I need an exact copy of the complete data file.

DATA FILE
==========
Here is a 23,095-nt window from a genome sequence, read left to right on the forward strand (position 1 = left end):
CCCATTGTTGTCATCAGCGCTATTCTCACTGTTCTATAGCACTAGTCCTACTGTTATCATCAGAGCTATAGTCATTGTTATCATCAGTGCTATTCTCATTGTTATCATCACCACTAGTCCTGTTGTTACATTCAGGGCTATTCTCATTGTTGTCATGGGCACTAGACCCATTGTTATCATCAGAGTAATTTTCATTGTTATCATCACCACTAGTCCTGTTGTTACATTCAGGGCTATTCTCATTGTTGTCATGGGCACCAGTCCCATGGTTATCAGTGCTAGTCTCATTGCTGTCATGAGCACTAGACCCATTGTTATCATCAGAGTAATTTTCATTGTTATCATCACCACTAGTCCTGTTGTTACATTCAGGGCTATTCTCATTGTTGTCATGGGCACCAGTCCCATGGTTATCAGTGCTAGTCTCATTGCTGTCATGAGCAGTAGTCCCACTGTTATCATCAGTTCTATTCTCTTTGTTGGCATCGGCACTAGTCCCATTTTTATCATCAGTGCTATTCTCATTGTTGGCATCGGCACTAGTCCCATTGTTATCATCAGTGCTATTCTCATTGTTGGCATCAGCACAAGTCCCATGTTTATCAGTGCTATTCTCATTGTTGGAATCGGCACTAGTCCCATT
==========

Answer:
Here is a 23,095-nt window from a genome sequence, read left to right on the forward strand (position 1 = left end):
CCCATTGTTGTCATCAGCGCTATTCTCACTGTTCTATAGCACTAGTCCTACTGTTATCATCAGAGCTATAGTCATTGTTATCATCAGTGCTATTCTCATTGTTATCATCACCACTAGTCCTGTTGTTACATTCAGGGCTATTCTCATTGTTGTCATGGGCACTAGACCCATTGTTATCATCAGAGTAATTTTCATTGTTATCATCACCACTAGTCCTGTTGTTACATTCAGGGCTATTCTCATTGTTGTCATGGGCACCAGTCCCATGGTTATCAGTGCTAGTCTCATTGCTGTCATGAGCACTAGACCCATTGTTATCATCAGAGTAATTTTCATTGTTATCATCACCACTAGTCCTGTTGTTACATTCAGGGCTATTCTCATTGTTGTCATGGGCACCAGTCCCATGGTTATCAGTGCTAGTCTCATTGCTGTCATGAGCAGTAGTCCCACTGTTATCATCAGTTCTATTCTCTTTGTTGGCATCGGCACTAGTCCCATTTTTATCATCAGTGCTATTCTCATTGTTGGCATCGGCACTAGTCCCATTGTTATCATCAGTGCTATTCTCATTGTTGGCATCAGCACAAGTCCCATGTTTATCAGTGCTATTCTCATTGTTGGAATCGGCACTAGTCCCATT